Echelon, Las Vegas hotel and casino
Tony Illia
Citing current economic conditions, owner pulled plug on project on former Stardust Hotel site.

Las Vegas, a city known for its grand gestures, prides itself on thinking big – maybe too big, given the slumping economy. On Aug. 1, one of the city's longtime casino operators, Boyd Gaming, suspended construction on its $4.8-billion, 5,000-room Echelon mega-resort project citing "challenging economic conditions" and "the difficult environment surrounding today's capital markets." The company will delay work by at least a year, immediately placing 800 construction trades out of work. The move caused Boyd stock (NYSE: BYD) to jump 20%, to $12.01, for its steepest gain since April 2000. Boyd has already spent $500 million on the 12-million-sq-ft. project. The development, which is 12 stories out of the ground, was originally scheduled to finish by the third quarter of 2010. The eight-building complex broke ground June 19, 2007, at the 87-acre site of the former Stardust hotel-casino. Tishman Construction Corp., New York City, is the construction manager, with Marnell Corrao Associates, Las Vegas, as the main concrete subcontractor.

"Las Vegas is definitely more schedule driven than other markets," Daniel P. McQuade, president of Tishman Construction Corp. of Nevada, told ENR earlier this year. "It's geared toward getting projects done quickly. There is more equipment on a Las Vegas project running more hours a week."

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  • Echelon calls for five hotels, a 650,000-sq-ft convention center, a 300,000-sq-ft retail mall and a 140,000-sq-ft casino. Other amenities include 30 dining and nightlife venues, 200,000-sq-ft. of pools and gardens, 9,000 parking spaces and two theaters combining for 5,500 seats. Echelon was anticipated to hire up to 5,000 craft-workers during the peak of construction activity. The project had a June 17 jobsite fatality when Lyndall Bates, 49-year-old Arizona carpenter, fell while dismantling scaffolding.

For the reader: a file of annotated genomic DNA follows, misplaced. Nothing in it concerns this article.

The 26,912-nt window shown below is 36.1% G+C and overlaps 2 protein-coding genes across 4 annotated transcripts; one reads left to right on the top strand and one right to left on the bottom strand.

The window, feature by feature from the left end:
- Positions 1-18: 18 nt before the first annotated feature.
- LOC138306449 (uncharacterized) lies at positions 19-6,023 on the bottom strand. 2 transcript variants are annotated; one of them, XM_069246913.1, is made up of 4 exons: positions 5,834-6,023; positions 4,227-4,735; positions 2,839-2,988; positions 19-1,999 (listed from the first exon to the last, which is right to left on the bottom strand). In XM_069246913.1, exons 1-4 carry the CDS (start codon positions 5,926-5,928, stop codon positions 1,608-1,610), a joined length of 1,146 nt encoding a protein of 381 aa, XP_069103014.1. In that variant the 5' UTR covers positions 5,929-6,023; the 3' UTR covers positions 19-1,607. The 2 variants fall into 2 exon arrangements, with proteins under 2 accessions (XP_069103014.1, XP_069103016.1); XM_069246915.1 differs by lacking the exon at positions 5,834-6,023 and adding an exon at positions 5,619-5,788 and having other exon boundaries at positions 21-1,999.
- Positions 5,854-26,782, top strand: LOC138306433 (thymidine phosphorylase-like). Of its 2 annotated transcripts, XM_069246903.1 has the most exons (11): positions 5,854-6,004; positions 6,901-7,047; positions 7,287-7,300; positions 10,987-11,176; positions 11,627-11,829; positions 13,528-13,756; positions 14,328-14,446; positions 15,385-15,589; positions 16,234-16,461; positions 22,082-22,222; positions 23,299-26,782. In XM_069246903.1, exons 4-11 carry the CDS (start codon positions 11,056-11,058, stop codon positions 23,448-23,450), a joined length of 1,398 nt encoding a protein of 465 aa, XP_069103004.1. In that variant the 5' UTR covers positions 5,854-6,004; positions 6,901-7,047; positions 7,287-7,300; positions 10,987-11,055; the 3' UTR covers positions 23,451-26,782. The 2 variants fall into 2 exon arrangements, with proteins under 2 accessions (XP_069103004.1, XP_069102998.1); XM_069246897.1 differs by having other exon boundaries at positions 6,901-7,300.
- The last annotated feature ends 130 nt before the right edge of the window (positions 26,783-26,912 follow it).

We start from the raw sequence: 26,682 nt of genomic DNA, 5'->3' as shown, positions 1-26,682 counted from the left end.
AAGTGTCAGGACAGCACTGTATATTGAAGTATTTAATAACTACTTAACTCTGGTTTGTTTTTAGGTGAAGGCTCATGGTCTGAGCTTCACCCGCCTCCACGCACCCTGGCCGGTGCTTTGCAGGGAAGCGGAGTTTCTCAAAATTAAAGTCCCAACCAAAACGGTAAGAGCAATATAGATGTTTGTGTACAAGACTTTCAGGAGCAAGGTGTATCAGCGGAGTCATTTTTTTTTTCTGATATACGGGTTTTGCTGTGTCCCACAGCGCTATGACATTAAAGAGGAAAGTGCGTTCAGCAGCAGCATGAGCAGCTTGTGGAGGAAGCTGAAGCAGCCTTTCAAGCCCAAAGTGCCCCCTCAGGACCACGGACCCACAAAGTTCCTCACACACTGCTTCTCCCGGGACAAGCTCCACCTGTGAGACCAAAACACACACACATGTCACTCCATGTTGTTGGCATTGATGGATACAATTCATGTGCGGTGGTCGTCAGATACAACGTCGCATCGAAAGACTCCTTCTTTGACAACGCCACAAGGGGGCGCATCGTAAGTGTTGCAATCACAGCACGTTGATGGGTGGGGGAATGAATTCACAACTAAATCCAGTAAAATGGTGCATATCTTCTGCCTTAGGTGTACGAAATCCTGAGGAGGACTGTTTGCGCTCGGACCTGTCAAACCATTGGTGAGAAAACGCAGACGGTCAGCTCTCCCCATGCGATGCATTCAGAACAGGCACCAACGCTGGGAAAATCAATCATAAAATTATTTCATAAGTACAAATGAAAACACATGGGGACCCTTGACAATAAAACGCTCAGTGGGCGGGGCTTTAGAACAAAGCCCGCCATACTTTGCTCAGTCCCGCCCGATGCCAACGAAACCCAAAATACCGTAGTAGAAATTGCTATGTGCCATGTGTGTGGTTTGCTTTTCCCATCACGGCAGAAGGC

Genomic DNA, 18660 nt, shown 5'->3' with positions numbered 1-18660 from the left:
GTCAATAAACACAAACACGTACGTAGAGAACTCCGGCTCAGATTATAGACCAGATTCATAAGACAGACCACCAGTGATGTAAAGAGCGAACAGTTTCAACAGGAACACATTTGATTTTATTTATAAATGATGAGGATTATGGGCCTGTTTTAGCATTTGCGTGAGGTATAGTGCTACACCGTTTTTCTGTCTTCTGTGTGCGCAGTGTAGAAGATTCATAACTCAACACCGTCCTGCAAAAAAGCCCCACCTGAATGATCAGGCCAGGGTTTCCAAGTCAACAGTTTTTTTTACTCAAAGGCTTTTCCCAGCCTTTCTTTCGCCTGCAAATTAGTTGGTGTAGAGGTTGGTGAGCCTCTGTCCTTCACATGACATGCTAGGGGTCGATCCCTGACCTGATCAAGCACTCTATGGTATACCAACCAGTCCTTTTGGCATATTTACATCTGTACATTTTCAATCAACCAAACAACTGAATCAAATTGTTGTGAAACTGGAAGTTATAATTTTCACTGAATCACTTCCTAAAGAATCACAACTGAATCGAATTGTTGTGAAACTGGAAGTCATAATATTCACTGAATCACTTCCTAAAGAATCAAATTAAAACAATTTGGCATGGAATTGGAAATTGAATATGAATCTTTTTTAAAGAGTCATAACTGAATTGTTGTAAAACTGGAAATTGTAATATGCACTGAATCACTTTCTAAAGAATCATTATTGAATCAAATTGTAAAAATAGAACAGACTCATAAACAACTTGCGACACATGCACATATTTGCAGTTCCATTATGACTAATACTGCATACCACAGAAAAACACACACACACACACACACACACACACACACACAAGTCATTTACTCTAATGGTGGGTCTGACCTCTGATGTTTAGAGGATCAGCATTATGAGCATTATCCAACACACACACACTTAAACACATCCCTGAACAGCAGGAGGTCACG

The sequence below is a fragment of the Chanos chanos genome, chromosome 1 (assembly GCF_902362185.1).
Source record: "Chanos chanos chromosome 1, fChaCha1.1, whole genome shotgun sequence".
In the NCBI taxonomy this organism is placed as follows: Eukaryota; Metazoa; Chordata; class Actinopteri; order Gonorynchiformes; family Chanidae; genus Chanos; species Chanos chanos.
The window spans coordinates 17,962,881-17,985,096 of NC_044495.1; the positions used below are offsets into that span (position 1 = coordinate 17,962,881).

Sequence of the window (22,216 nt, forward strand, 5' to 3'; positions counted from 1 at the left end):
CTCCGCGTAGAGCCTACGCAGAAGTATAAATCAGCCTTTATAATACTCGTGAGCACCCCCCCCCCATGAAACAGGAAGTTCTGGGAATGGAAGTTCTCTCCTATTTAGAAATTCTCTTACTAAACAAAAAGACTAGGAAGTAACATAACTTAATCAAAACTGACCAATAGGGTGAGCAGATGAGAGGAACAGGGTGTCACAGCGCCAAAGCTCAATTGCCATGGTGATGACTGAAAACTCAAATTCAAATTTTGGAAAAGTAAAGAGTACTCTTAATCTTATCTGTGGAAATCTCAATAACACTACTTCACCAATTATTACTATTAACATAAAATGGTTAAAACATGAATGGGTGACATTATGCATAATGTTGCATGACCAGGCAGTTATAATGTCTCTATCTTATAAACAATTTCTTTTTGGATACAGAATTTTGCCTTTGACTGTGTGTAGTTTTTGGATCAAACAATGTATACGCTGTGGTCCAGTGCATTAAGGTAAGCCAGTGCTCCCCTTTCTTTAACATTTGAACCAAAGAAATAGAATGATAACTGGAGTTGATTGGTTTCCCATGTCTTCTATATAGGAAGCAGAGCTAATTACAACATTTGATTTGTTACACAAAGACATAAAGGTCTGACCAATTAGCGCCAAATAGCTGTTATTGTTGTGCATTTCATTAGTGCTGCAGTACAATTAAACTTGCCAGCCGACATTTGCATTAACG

Three of Echelon's hotels share the same 4-million-sq.-ft, 600-ft-long cast-in-place superstructure but each has separate exterior facades, interiors, elevators and entrances. The 640-ft-tall Hotel Echelon, 540-ft Enclave and 430-ft Shangri-La were being built simultaneously. Nevada Ready Mix Inc., Las Vegas, has a 300-cu-yd.-per-hr. batch plant onsite in order to place the project's 700,000-cu. yards worth of concrete. The complex was also expected to use 80,000 tons of steel.

    But many of the project components are joint-venture developments – a fact that has tested its partners' economic strength. Rising inflation and tightening credit led New York-based Moody's Investors Service earlier this year to warn of a construction and building industry default rate of up to 12% in 2008.

    "The decision to delay is not a reflection of the merits of this project," said Boyd Chief Executive Keith Smith during the company's regularly scheduled Aug. 1 earnings call. He added that said Boyd is still committed to completing the project. But there is no word yet on how the 12-month delay will impact the project budget and schedule.

    Morgans Hotel Group (NASDAQ: MHGC), for instance, a partner on two Echelon boutique hotels, couldn't secure $950 million in financing for the project, said Boyd. Separately, Boyd has already committed to funding $3.3 billion of the project through a credit facility. Morgans said it will evaluate future proposals to revive the joint venture.